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Connecting Americans With Much-Needed Dental Care | Commentary

By Steve Pollock Several months ago, there was an error in the highly anticipated Affordable Care Act enrollment numbers when hundreds of thousands of dental plan enrollments were erroneously included in the goal of covering 7 million Americans under the new health law. While this miscommunication was handled swiftly and effectively by the administration, it served as a distraction from the very real progress that has been made in providing dental coverage to more individuals.  

One of the major successes of the ACA is the 1 million people who now have dental coverage through the public health exchanges, many of them for the first time. However, while this expanded coverage is certainly good news, statistics tell us that more progress needs to be made in terms of expanding affordable dental coverage and realizing the cost savings associated with preventative care.  

Access to dental care has historically been a significant unmet health need in the United States, so much so that former Surgeon General David Satcher referred to the state of oral health in America as a silent epidemic. Dental disease remains the number one chronic illness among children, surpassing even asthma. Believe it or not, 60 percent of children (from ages 6 to 8) already have tooth decay, which will impact their oral health for the rest of their lives. And, as a country, we spend as much on the treatment of dental disease — almost all of it preventable — as we do on the treatment of all cancers combined.  

Clearly, better access to regular preventative dental services is critical to controlling costs. Not only does preventative care address dental problems before they become expensive visits to the emergency room, but poor dental health has also been conclusively linked to costly chronic health conditions such as diabetes and heart disease.  

Recognizing the successes of the ACA, we urge Congress to work with key members in the health care community to develop thoughtful improvements to the law. Presently, the ACA classifies dental care for children as an “essential benefit,” often making access to coverage for adults elusive, or worse, unattainable. Instilling the benefits of regular cleanings, treatments and checkups in children is laudable, but having access to benefits abruptly end in adulthood can lead to long-term, chronic and costly health issues.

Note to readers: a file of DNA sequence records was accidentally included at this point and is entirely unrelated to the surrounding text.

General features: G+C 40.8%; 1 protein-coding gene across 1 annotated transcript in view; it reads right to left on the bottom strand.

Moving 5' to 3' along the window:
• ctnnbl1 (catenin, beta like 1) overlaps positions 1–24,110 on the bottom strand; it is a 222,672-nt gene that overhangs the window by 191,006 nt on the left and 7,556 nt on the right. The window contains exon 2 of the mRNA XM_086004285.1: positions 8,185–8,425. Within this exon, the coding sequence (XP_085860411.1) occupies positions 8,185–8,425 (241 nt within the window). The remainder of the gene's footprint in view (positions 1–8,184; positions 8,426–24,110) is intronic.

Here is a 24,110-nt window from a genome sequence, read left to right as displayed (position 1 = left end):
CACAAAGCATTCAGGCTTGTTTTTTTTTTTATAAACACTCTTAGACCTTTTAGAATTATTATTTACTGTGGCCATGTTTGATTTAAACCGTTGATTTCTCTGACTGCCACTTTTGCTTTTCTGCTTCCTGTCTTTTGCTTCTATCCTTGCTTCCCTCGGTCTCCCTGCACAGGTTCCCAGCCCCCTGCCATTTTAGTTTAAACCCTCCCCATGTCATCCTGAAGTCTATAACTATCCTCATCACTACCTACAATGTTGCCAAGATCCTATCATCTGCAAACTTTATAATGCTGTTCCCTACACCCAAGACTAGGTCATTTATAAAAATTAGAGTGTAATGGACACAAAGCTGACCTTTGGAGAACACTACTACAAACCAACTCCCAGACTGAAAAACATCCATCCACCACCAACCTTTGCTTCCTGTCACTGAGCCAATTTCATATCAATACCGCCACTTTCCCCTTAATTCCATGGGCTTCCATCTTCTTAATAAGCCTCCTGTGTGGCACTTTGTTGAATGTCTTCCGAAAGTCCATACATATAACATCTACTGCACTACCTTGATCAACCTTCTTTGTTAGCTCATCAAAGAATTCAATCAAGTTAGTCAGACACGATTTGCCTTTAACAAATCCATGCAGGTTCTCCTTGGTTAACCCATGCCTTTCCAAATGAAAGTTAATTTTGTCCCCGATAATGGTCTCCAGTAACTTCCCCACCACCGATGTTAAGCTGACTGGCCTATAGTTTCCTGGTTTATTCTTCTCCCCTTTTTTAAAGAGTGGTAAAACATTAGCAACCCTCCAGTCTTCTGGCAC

Additionally, healthcare.gov was designed in such a way that an individual or family cannot access dental coverage unless they first purchase a medical plan through an exchange. By prohibiting “a la carte” purchasing of affordable dental coverage through the health exchange, a large segment of our population who would otherwise buy dental coverage through the exchange are forced to go without. People should be incentivized to improve their oral health through accessible and affordable coverage, and barriers to that coverage should be removed. Leaders from both sides of the aisle should work with the Department of Health and Human Services to update healthcare.gov to permit this commonsense solution.  

Imagine a health care system where dental benefits are accessible to individuals and families, irrespective of age or income level. Advocates of health care reform rightly point to the progress that has been made in extending coverage, but without a serious dialogue on how to strategically address the dental health epidemic, a key component of preventative care and long-term cost control is noticeably absent. The ACA is a good model of how affordable dental coverage options can be offered directly to more consumers. Now the challenge lies in using the existing exchanges setup to expand those options to presently-underserved populations, which falls to our leaders in Congress.  

When the accounting snafu at the Department of Health and Human Services was pointed out, Secretary Burwell did the right thing. She conceded the error and vowed to further bolster the culture of transparency surrounding the implementation of the new health care law. In the interest of sound public policy, we urge Congress to apply the same diligence to finding pragmatic ways to expand dental coverage under the ACA.  

Steve Pollock is the Chief Operating Officer of DentaQuest. The 114th: CQ Roll Call's Guide to the New Congress Get breaking news alerts and more from Roll Call in your inbox or on your iPhone.

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